Author: Avatans Kumar

Amish Tripathi Talks About His Latest Book ‘Raavan’

Described as ‘India’s first literary popstar’ by world-renowned film director Shekhar Kapur, Amish’s unique combination of crackling story-telling, religious symbolism and profound philosophies has turned him into an Indian publishing phenomenon, with spiritual guru Deepak Chopra hailing Amish’s books as ‘archetypal and stirring’. Amish’s 6 books till now — The Immortals of Meluha (2010), The Secret of the Nagas (2011) and The Oath of the Vayuputras (2013), which collectively comprise the Shiva Trilogy, and Ram – Scion of Ikshvaku (Book 1 of the Ram Chandra Series) (2015), Sita – Warrior of Mithila (Book 2 of the Ram Chandra Series) (2017), and Immortal India – Young Country, Timeless Civilisation (Amish’s first non-fiction book) (2017) — have 4.5 million copies in print. The third book of his Ram Chandra Series, Raavan was release recently. Avatans Kumar (AK) had an opportunity to ask a few questions about this latest book and several other related topics amidst Amish’s busy promotion schedule. First of all, congratulations on this highly anticipated book of the Ram Chandra Series. What made you write …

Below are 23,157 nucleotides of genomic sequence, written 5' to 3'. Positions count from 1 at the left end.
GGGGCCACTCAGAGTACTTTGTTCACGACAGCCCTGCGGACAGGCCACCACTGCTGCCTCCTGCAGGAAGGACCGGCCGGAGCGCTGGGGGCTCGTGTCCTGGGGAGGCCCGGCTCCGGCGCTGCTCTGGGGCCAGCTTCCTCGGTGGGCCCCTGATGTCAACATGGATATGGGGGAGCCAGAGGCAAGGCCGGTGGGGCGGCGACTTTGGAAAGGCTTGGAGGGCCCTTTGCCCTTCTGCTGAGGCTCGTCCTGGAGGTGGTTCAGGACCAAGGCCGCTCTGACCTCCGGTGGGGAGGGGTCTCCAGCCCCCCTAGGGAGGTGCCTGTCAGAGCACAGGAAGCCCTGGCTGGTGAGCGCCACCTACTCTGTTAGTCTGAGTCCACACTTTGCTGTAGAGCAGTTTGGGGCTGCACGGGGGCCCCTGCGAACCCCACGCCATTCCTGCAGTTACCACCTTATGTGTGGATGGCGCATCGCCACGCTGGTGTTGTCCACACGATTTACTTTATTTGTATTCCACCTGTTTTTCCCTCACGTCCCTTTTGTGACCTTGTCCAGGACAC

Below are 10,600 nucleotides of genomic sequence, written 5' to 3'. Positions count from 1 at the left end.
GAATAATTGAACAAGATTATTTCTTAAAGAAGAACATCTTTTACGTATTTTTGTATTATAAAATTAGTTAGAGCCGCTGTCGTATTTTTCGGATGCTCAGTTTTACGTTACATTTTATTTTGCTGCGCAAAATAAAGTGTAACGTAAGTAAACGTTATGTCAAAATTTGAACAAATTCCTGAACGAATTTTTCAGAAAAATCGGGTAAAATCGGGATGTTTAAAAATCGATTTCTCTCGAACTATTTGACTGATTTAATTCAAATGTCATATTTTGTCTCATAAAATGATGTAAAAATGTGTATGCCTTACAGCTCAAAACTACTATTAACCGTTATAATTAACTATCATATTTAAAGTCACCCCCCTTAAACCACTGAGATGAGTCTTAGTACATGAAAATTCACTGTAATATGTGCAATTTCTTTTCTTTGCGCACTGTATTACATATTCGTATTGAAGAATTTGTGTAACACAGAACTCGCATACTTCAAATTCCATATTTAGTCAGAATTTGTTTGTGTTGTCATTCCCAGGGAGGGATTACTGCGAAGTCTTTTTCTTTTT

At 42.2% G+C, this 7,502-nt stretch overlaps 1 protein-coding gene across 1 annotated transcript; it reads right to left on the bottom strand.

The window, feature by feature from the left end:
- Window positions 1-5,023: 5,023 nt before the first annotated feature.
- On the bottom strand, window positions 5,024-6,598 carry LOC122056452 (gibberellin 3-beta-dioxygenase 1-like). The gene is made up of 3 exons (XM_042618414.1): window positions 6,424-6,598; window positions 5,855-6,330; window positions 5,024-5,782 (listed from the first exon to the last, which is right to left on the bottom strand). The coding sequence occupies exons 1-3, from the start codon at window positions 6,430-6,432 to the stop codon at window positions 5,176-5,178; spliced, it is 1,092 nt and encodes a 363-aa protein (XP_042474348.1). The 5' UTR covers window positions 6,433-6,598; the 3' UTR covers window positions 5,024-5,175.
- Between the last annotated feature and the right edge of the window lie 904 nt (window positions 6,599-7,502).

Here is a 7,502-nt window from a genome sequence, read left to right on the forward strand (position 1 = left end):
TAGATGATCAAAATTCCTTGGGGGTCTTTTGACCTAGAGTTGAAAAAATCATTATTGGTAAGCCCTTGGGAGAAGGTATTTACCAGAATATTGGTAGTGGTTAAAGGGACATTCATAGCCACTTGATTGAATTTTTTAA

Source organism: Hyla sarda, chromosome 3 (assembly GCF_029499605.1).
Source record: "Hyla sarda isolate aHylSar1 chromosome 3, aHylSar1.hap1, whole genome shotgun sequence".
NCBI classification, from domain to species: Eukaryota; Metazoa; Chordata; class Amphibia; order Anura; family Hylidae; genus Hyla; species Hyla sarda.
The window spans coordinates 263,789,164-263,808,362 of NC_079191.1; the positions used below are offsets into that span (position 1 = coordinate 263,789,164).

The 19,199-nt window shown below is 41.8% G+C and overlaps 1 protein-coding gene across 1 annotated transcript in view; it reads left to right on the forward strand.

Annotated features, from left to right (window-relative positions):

The Tashkent Files – A Review

One of the sad narratives of the modern India is that of a ‘disconnect’ – the disconnect between what most know instinctively as the reality and what is presented as part of a faux narrative in textbooks, public discussions, etc. This disconnect is visible at many levels in Indian discourse. One of them, undoubtedly, is history telling and it is also one of the most glaring one. What we know as ‘common knowledge’ in history has been willfully omitted from historiography and what is taught in history textbooks doesn’t really reconcile with what most common folks grow up knowing about those facts.  Several scholars, authors, public intellectuals including Dr. Meenakshi Jain, Sanjeev Sanjyal, Rajiv Malhotra, Arun Shourie, etc., have publicly talked about this ‘disconnect’ in their scholarly works as well as in public discourse. Vivek Agnihotri’s recently released film The Tashkent Files attempts to bridge that very disconnect on the death of Lal Bahadur Shastri through the popular art form of cinema and does it really well. Independent India’s second Prime Minister Sri Lal Bahadur …